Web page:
Many patients talk about ‘dizziness’, but actually mean imbalance (disequilibrium / balance disorder) or other conditions. Some types of epilepsy can be misinterpreted as dizziness. Due to this dizziness is discussed more detailed below.

Acute, intermittent (occuring at intervals, episode-like) and chronic dizziness are differentiated.
Dizziness is caused by diseases of balance system (also called vestibular system), brain, spine as well as vascualar and circulatory system.

Following types of dizziness are distinguished:

  • rotatory vertigo – comparable to the impacts of a fierce ride on the merry-go-round
  • vestibular vertigo – e.g., in case of seasickness or after exessive alcohol consumption
  • up and down dizziness – the sensation that you are dragged upwards by an elevator (mostly centrally)
  • imbalance (ataxia) – during drunkenness, but also in case of many neurological diseases

Acute dizziness emerges, for example, as rotatory vertigo that can be provoked in case of a harmless and spontaneously curing disease, the benign paroxysmal postural vertigo (paroxysmal = fit-like); often in case of verstibular neuronitis, a disease of the balance system caused by a virus, or a blockade of the first cervical vertebra.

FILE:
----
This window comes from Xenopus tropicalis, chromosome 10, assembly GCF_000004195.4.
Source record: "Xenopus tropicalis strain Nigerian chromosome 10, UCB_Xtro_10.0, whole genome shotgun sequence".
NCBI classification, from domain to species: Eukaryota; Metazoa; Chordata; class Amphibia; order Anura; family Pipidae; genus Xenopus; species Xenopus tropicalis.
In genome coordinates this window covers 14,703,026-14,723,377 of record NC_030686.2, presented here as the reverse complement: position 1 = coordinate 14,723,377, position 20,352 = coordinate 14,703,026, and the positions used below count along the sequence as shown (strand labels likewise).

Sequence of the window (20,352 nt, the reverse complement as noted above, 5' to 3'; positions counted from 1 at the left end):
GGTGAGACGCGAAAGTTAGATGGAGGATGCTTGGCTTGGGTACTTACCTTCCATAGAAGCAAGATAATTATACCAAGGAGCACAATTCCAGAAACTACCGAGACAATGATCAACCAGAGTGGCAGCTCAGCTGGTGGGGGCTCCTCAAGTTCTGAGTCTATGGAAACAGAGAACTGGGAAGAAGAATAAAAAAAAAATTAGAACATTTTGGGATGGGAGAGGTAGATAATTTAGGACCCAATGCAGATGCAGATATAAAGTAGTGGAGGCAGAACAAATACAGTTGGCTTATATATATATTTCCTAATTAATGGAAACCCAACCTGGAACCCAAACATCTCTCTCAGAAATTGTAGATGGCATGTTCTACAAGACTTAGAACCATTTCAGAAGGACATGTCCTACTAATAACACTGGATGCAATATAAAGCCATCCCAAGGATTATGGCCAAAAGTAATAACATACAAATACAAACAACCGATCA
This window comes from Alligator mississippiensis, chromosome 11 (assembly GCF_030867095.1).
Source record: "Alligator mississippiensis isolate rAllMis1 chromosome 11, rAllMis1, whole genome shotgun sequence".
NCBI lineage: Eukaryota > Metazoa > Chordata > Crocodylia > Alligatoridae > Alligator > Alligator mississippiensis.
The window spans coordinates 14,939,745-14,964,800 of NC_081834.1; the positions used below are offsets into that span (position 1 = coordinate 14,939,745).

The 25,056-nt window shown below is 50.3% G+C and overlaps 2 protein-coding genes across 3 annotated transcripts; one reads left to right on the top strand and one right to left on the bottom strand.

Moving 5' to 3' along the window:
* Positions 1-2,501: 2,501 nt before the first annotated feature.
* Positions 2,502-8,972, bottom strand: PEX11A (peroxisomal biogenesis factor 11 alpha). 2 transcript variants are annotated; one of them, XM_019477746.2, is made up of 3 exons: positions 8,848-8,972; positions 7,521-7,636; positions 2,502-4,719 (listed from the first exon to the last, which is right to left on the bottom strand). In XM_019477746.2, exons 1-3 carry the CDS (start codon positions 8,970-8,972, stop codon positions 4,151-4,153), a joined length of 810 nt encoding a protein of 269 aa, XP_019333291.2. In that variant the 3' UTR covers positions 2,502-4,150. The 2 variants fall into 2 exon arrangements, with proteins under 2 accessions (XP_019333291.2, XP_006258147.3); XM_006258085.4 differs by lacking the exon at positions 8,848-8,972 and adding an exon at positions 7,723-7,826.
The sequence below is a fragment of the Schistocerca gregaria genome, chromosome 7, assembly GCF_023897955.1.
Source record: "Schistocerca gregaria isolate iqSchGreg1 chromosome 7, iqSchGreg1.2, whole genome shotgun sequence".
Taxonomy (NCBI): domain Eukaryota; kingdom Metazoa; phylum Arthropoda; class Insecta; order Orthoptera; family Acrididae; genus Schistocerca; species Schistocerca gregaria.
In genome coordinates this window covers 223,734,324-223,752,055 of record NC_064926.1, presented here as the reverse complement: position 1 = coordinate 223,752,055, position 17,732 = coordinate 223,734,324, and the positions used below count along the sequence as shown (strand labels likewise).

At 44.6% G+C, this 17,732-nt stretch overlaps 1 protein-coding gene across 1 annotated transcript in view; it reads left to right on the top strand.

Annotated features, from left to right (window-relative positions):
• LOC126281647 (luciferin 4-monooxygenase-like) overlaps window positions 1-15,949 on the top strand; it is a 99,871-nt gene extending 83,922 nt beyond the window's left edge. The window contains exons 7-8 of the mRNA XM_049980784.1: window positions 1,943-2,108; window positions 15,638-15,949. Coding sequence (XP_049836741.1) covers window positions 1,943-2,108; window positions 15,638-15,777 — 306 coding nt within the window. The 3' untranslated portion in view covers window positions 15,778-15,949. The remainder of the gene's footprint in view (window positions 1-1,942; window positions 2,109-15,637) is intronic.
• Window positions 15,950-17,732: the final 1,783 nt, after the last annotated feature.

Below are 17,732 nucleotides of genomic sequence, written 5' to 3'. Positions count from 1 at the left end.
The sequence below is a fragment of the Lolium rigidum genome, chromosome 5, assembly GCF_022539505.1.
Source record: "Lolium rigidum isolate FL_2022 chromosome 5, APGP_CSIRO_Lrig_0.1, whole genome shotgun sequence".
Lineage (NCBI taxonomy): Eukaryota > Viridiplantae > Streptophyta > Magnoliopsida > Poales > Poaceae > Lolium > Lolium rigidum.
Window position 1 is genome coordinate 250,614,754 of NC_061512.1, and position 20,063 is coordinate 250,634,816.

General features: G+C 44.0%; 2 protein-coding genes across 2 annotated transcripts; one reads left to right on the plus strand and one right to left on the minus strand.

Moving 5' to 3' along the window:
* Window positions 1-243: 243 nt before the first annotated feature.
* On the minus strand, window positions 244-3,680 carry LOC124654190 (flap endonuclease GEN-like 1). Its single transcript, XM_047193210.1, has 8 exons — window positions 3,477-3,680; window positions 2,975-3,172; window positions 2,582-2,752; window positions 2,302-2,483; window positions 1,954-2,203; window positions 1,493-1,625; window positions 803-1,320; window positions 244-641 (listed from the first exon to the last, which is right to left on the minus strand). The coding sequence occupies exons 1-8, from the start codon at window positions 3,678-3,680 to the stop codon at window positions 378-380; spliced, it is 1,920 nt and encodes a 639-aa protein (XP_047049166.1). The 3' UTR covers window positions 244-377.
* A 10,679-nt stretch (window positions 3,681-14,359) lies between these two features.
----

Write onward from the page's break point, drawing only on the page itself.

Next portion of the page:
Intermittend dizziness, also in the form of rotatory vertigo, is found in case of Morbus Menière, and rarely concerning some types of migraine. It can affect people with high blood pressure (‘hypertensive crisis’ – suddenly occuring blood pressure regulation failure) and generally those with low blood pressure and circulation problems.

Chronic forms of diziness result from metabolic disorder with damage of the nervous system (e.g., diabetes mellitus).